Likewise, she likes to hold off on the potty until the moment when her bladder is on the very verge of blasting through like a urinary Vesuvius. Her eyes dilate with a look of excitement/horror as she announces with unnatural volume that she has to go RIGHT NOW. This happens regardless of what we are doing or on what god-forsaken stretch of highway we are driving. Countless times, she has proclaimed her imminent explosion in the middle of NASCARville, forcing me to hustle her into those convenience store "restrooms", which offer anything but rest, and are actually just pee-coated closets with a toilet and a machine on the wall that dispenses strawberry-banana flavored glowing prophylactics. I stow a huge canister of bleach wipes under the passenger's seat in order to fight off the hamster-sized bacteria that fester in those cesspools.
Of course, I can understand how she feels. I recall a train ride between Petrozavodsk (a stone's throw from the Arctic Circle) and St. Petersburg when I was forced to make what can only be characterized as a horrible decision. Let me explain.
It was January, when the icy dark of Russia consumes all but two or three hours of every day and oppresses an already generally cranky country. It was weighing my shoulders down as I half stooped inside my lightless, chilly cabin. The train lurched along its 300-mile path at a crawl, carrying me away from the missionary Valhalla, Petrozavodsk...the land of milk and sweet home Karelia.
It was a 10 hour ride through the deep of night...from 9 to 7. I was sharing the cabin with a member of the Mission Presidency, a quirky 50-ish Russian with a rumbling, Russian-accented snore. I wasn't sleeping well at all, and every time I began to fade off into a sleep-like daze, the train would creak to a halt at yet another nameless forest platform, and I would be shaken back into something resembling consciousness. At 3:40, though, I was jolted violently awake by the call of nature. My bladder was slapping me with its white leather glove, barking in a Kentucky drawl that it demanded satisfaction. I quickly glanced through the creeping frost on the cabin window...the train was at a standstill, but not at any real station. I leapt from by bunk, unlocked the multiple latches on the door and shuffled down the tiny hallway in a potty panic. I finally got to the end of the car, and entered the little antechamber with the bathroom door. I pulled on the handle...the bathroom was locked. Horrified, I shot down the car to the extreme opposite end where the little attendant sits watching Santa Barbara dubbed into Russian...badly. Unmoved by the terror blazing in my eyes, she informs me that the bathrooms are locked while the train isn't moving, and that we would be heading out in 15 minutes. In a dazzling feat of illogic, I convince myself that I can hold out that long, and leave to loiter intensely in the hall.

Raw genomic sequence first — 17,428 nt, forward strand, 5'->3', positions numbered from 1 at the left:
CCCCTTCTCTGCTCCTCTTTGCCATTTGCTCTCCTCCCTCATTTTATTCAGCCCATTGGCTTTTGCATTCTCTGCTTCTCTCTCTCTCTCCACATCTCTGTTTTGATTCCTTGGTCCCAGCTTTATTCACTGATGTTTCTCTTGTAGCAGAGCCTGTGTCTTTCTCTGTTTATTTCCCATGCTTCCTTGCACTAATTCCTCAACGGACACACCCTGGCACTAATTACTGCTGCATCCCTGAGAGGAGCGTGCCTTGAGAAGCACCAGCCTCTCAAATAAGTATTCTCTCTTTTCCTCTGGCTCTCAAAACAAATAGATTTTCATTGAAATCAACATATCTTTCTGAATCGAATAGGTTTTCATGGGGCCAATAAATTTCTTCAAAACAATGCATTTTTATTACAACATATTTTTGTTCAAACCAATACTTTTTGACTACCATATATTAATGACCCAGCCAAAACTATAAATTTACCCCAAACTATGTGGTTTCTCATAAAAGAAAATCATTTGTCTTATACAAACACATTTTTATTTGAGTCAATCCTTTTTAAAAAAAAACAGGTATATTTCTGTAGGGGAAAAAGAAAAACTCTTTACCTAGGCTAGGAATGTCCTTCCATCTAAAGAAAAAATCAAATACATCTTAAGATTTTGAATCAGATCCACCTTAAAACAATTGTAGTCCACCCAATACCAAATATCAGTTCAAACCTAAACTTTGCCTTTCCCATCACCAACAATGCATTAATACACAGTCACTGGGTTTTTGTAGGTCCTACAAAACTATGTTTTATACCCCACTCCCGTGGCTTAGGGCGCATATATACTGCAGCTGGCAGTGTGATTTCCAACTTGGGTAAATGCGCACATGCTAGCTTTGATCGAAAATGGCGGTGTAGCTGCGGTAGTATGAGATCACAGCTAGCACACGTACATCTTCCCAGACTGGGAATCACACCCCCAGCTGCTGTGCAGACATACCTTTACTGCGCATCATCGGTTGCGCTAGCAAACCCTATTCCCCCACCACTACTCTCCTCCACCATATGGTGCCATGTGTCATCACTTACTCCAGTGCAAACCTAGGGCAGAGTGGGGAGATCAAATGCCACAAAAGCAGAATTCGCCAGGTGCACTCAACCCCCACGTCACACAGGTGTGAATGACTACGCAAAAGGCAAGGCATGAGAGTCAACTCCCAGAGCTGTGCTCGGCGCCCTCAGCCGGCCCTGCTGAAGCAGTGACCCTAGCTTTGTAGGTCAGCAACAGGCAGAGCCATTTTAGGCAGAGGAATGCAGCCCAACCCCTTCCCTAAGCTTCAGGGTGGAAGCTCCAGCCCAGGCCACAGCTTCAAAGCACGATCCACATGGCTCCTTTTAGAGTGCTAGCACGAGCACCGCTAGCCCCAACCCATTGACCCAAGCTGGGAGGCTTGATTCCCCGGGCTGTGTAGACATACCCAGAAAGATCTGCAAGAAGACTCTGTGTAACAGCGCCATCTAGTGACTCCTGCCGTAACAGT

Three minutes later all that stood between me and the defouling of my jammies was my thumb and forefinger clenched tightly around my business as my urethra puckered and unpuckered, singing a little tragic opera about unfulfilled dreams.
A peek into the attendants chamber...empty...where could she have gone? Wasn't she just there? Was she really just the ghost of a long dead train attendant, doomed forever to deny young passengers access to the urinal? The potty opera reaches a crescendo, with Valkeries circling on flaming horses, great armies clashing in an apocalyptic bloodbath and giant ominous clouds gathering, threatening to unleash a torrential downpour...
Whimpering slightly, I slouch into the antechamber, hoping against hope that the bathroom will have mystically unlocked itself. No such luck. As I prepare to soak myself for the first time since grade school, I glance over to a flap in the wall with the word "Mycop" written on it. Trash. No. I couldn't. I'm a civilized human being. But Brunhilde is inside me with her giant metal brassiere, poking me in my unmentionable with her spear. Almost without realizing it, I slouch down past the windows in the antechamber where nobody milling about at the platform across the way could spy my descent out of dignity. I open the little flap, pull down my pajamas just far enough and let loose the fury of biology scorned. It keeps going and going...I'm afraid I will overflow the garbage pail with my...byproduct...I think with regret about the poor underpaid railroad employee that would find a very unwelcome gift the next morning...but mostly I am relieved. Ever so effing relieved.
Not nearly as much ashamed as peaceful, I pull up my pajama pants and go back to my cabin. The fat lady had sung, and it was glorious.

вторник, августа 09, 2005

Stern Rebukes

I've received some complaints lately about my stubbornly unupdated blog. Please have patience and keep checking back, as I'll have some more fun narrative morsels coming soon.

четверг, июля 28, 2005


Sorry it's been so long since my last post, but maybe this will help a bit... Here is the recording of the 911 call that goes along with the insane story of my baby's birth (below). Bon appetit!